First, the review link, so you can look at it yourself, and then a few clips.
The review may be read here. (And may I add: Edwin, I’m proud to know you!)
Now a few clips (of course, several links of several logical chains are missing in what follows–if you are interested in the whole argument, you should go to the link above):
As I understand this broader argument, it works something like this:
1. Salvation is God’s redeeming and transforming work in the world, overcoming our sinfulness and restoring us to a right relationship with God, one another, and creation.
This seems like it shouldn’t be controversial to me, but certainly many evangelicals speak as if
salvation was simply about having our sins forgiven and going to heaven. Continue reading
Cross of the Coptic Church, mistakenly called a “monophysite” church
This post follows from “Who do you say that I am: Controversies about Christ in the early church,” Controversies about Christ in the early church, part II: The hybrid Jesus and the Second Council, and Controversies about Christ in the early church, part III: The werewolf Jesus and the third council.
So now we’re in the run-up to the fourth council: the council of Chalcedon. The major issue here was this: Eutyches was abbot of a large monastery. He was a strong supporter of Cyril, who had started to fight the Nestorians. This Eutyches was not going to compromise his position against Nestorius: he eliminated all possibility of a werewolf-Jesus by saying Christ had only one nature: his divine nature.
Remember the orthodox position: from the moment the 2nd person of the trinity became incarnate, this divine nature or person also possessed a human nature.
But how did Eutyches explain our salvation if Christ had only a divine and not a human nature? Continue reading
Justin Martyr, the Christian philosopher, about to say something profound about the Logos
This post follows from “Who do you say that I am: Controversies about Christ in the early church“:
[The following paragraph is adapted from an appendix to Philip Jenkins’s fascinating new book, Jesus Wars:How Four Patriarchs, Three Queens, and Two Emperors Decided What Christians Would Believe for the Next 1,500 years. I do think this subtitle is significantly misleading–these decisions were in fact made “ex corde ecclesia”–out of the heart of the church. But Jenkins tells a rollicking tale, and with scholarly care–a rare combination]
The emperor Theodosius I called the second ecumenical council of the church, called the First Council of Constantinople, in 381. This council met mainly to settle continuing debates concerning the Trinity. Arianism remained powerful long after the Council of Nicea, while some groups denied the full divinity of the Holy Spirit. The Council of Constantinople tried to resolve these issues, and it defined the role of the Holy Spirit within the Trinity. Continue reading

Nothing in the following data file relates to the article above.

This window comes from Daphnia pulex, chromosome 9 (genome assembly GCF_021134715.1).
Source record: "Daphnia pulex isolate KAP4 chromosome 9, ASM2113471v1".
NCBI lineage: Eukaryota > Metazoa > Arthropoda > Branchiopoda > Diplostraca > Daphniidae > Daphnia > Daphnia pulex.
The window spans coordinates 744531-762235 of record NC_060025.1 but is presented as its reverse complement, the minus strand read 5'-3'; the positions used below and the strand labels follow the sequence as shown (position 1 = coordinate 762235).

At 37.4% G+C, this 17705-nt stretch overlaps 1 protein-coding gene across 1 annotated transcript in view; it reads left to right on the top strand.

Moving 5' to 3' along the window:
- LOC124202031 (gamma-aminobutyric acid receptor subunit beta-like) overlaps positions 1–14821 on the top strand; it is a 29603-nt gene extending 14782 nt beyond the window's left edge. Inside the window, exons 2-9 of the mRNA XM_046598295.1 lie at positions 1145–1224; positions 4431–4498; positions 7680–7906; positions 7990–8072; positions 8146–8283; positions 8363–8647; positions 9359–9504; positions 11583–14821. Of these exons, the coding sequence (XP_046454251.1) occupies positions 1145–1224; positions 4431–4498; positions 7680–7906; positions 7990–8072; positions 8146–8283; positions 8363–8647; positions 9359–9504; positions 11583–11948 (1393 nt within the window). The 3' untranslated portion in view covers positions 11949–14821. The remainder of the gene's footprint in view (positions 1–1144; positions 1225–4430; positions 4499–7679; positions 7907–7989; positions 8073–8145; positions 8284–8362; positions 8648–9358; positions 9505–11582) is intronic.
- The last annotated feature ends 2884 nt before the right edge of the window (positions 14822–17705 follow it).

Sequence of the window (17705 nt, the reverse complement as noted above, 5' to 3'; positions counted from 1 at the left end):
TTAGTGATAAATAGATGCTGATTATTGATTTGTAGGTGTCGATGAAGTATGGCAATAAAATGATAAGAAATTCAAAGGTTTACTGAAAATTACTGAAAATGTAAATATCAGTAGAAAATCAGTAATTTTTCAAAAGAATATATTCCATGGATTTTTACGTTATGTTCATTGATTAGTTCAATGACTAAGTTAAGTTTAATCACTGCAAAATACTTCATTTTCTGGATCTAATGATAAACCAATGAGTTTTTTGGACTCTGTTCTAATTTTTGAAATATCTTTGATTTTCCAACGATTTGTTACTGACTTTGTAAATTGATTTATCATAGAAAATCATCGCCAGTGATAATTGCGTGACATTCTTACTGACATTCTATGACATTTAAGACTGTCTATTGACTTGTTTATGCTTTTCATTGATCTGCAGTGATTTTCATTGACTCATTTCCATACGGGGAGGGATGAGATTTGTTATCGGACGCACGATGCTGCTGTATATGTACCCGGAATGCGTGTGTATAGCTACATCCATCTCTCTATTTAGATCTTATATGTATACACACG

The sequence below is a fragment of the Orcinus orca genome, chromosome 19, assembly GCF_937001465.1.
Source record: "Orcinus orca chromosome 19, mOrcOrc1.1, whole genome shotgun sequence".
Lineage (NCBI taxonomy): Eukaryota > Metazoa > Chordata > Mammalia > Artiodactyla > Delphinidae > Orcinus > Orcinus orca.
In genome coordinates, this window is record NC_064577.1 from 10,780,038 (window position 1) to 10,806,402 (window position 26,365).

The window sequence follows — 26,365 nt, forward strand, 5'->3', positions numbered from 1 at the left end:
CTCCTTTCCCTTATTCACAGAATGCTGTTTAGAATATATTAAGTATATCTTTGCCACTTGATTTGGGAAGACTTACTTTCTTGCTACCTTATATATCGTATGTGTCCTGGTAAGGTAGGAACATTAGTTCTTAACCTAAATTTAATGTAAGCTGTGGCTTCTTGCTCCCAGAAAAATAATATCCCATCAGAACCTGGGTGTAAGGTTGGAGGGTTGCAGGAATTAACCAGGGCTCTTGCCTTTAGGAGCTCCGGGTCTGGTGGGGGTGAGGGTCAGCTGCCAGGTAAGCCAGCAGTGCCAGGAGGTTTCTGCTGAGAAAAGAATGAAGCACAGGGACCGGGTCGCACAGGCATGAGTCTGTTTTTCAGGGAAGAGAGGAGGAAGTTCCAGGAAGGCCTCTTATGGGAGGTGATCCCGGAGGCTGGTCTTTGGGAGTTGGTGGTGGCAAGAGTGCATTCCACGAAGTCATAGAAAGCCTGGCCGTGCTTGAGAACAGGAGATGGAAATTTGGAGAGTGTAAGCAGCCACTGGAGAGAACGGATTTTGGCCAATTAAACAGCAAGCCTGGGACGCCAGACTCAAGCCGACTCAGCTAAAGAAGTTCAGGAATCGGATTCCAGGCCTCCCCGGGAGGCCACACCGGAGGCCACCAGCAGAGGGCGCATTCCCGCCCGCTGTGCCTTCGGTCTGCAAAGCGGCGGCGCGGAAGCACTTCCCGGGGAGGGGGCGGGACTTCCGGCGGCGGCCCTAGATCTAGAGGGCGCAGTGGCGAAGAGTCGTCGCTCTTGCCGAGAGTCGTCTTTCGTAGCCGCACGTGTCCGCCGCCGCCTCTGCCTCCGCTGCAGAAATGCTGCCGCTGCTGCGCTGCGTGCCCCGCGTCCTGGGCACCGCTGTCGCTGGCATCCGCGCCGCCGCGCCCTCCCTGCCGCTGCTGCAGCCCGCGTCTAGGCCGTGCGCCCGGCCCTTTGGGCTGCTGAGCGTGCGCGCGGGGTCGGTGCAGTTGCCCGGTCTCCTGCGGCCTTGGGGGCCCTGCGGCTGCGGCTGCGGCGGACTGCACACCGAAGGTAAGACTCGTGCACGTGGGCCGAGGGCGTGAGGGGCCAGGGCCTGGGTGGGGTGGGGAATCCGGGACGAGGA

Posted in Uncategorized
Tagged Apollinarianism, Apollinaris, Christology, First Council of Constantinople, heresy, Holy Spirit, Jesus, Jesus Christ, Justin Martyr, Logos, Nicene Creed
Glory of the newborn Christ in the presence of God the Father and the Holy Spirit; ceiling painting made by Daniel Gran (1694-1757), Annakirche, Vienna
The Council of Nicea in 325 established as orthodoxy the belief that Jesus Christ was co-eternal with the Father–an equal partner in the Trinity of Father, Son and Spirit (though a full theology of the Holy Spirit had yet to be developed).
But another controversy was beginning to heat up–one that would cause the first great schism of the church. And this one involved many more heretical bunny trails than the controversy with the Arians–even counting all of the Eusebians, Homoians, and so forth who muddied the Trinitarian waters between Nicea and the First Council of Constantinople (381).
This is the story of the tangled web of controversy about the person of Christ: how it was woven, what its strands were, and how at last the controversy was resolved. If you’re like I was when I first learned this stuff, this will stretch your mind and make you ask some questions you’ve never asked before: Continue reading
Missed this yesterday but better late than never. Here’s Christianity Today news editor Ted Olsen’s blog piece on what the Feast of the Annunciation means, why it’s on March 25, and why even pro-life evangelicals ignore this commemoration of the conception of Jesus (and his personhood even in Mary’s womb).